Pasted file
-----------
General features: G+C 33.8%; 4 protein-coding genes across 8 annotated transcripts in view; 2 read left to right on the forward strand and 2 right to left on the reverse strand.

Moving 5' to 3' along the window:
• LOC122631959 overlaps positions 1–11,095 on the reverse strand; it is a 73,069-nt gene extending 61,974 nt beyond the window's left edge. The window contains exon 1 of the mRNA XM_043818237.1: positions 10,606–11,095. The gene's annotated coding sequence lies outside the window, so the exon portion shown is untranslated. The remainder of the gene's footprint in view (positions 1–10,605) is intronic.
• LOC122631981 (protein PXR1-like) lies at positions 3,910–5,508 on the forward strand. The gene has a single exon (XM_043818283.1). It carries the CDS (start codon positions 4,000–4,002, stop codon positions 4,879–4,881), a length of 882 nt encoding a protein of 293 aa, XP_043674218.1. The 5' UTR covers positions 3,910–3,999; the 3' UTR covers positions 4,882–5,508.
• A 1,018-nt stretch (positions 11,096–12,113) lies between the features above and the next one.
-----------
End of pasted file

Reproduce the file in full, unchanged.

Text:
General features: G+C 33.8%; 4 protein-coding genes across 8 annotated transcripts in view; 2 read left to right on the forward strand and 2 right to left on the reverse strand.

Moving 5' to 3' along the window:
• LOC122631959 overlaps positions 1–11,095 on the reverse strand; it is a 73,069-nt gene extending 61,974 nt beyond the window's left edge. The window contains exon 1 of the mRNA XM_043818237.1: positions 10,606–11,095. The gene's annotated coding sequence lies outside the window, so the exon portion shown is untranslated. The remainder of the gene's footprint in view (positions 1–10,605) is intronic.
• LOC122631981 (protein PXR1-like) lies at positions 3,910–5,508 on the forward strand. The gene has a single exon (XM_043818283.1). It carries the CDS (start codon positions 4,000–4,002, stop codon positions 4,879–4,881), a length of 882 nt encoding a protein of 293 aa, XP_043674218.1. The 5' UTR covers positions 3,910–3,999; the 3' UTR covers positions 4,882–5,508.
• A 1,018-nt stretch (positions 11,096–12,113) lies between the features above and the next one.